If you’ve ever watched a hockey game, it probably doesn’t surprise you that hockey players are at a high risk for concussions. There are many reasons for this. The high impact nature of the game of hockey puts the players at a higher risk than other sports. Youth hockey players are also at a higher risk as are defensemen on any level of game.
The nature of the game of hockey is impact. The action is fast and bone crushing. Imagine what this means for the brain. Hockey players wear helmets, but they are designed to protect the skull, not the brain. The higher risk for concussions comes from stopping quickly, causing the brain to ricochet around inside of the skull. The players are large and move very fast. When there are collisions between players or when players are slammed into the boards surrounding the ice the impact is very high.
Many of the hardest hits in hockey are blind hits. When a player is hit from behind or the side blindly, they are unable to protect themselves or brace against the impact. This leaves the brain largely unprotected and makes the risk of concussion very high for hockey players. The difference in height between players can be a factor, as the head comes in contact with the shoulders of taller players.
Studies have shown, that for many reasons, youth and high school hockey players are at possibly the highest risk for concussion. Common wisdom used to be that kids healed faster, so they’d return to play sooner. Experts are now finding that this isn’t true and that returning to play soon raises the risks of complications after a concussion. Youth also have a higher head to body ratio. This, combined with less developed neck muscles equals a lack of control of the head, leaving the brain to ricochet in the head as it whips around.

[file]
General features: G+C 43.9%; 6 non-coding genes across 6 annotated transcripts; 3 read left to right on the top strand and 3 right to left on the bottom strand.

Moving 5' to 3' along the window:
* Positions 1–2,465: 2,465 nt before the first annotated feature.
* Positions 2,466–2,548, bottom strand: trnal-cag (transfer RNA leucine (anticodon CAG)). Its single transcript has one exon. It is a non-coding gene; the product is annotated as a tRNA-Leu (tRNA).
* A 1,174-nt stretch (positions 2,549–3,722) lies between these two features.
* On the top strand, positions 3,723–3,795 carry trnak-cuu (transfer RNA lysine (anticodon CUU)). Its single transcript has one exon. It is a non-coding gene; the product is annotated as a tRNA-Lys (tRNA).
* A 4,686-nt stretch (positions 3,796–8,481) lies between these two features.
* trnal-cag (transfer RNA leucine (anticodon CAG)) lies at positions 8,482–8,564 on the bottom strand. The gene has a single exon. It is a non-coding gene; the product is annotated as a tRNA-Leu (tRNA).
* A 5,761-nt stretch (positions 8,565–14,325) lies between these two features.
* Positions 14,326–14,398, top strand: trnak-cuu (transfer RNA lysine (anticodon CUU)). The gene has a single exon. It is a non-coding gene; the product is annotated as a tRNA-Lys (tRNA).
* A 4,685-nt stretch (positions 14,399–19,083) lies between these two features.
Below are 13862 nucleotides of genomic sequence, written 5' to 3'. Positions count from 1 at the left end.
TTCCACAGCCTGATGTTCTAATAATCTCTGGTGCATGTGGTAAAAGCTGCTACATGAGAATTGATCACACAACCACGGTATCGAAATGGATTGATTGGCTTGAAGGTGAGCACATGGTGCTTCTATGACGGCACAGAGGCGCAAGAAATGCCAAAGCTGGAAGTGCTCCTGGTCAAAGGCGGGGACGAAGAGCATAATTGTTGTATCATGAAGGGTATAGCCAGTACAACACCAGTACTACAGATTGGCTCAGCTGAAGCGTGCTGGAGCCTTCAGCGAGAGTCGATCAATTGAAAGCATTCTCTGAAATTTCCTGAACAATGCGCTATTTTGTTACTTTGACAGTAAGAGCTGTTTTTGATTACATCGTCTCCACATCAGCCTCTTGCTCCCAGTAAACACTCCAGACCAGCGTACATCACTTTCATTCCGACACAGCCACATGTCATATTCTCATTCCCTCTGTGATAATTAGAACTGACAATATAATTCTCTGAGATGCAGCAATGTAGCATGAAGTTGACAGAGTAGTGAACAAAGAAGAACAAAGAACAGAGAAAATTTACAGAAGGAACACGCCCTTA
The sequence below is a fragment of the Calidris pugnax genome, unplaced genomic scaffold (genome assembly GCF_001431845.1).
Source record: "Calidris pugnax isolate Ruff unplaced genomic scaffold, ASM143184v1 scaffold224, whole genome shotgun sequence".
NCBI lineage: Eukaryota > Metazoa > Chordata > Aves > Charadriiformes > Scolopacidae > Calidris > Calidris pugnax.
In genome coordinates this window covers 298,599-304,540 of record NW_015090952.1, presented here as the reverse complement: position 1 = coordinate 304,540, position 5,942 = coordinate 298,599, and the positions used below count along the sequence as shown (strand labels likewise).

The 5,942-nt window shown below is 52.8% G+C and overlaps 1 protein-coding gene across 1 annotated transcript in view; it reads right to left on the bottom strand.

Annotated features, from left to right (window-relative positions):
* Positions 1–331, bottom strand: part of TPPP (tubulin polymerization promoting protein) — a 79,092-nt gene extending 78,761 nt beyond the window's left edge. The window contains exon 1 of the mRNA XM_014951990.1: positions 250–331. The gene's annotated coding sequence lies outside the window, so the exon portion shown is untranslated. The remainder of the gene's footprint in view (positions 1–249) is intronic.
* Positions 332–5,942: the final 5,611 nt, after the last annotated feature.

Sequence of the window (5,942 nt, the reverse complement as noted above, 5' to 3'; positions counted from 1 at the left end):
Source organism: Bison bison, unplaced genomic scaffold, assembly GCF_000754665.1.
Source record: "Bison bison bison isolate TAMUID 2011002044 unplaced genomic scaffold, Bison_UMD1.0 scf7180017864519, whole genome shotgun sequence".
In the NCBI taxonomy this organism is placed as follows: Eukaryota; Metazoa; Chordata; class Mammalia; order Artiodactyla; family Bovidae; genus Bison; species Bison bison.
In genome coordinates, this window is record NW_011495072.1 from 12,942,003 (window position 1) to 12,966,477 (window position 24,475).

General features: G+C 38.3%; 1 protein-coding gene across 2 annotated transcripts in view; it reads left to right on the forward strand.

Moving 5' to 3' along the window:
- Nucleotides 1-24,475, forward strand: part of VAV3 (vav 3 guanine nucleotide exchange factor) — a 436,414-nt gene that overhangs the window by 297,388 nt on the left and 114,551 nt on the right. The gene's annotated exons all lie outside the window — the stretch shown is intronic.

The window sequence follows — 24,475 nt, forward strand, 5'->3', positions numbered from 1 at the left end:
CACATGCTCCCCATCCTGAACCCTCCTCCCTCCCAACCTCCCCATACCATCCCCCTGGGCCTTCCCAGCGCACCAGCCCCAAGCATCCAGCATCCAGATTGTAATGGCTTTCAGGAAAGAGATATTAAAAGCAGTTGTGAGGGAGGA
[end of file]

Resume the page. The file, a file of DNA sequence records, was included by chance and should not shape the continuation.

Defensemen and players with a high amount of penalty minutes have also shown to be factors in the higher risk of concussions for hockey players. Defensemen are involved with a lot of hits and take many hits against the boards. While it’s not predictive of a concussion, it comes as no surprise that there is a correlation between the number of penalty minutes a hockey player gains and concussions. This may speak to the aggressive style of play many hockey players are famous for.
Hockey is loved for faced paced, hard-hitting action, but these qualities are why hockey players are at a higher risk of concussions. The hits, the impact on youth players and fighting all contribute to the high concussion rate of hockey players. All of this indicates that closer monitoring and changes are needed in the game of hockey. If you are considering enrolling your child in hockey it might be beneficial to speak with a practitioner that is well versed in concussion care.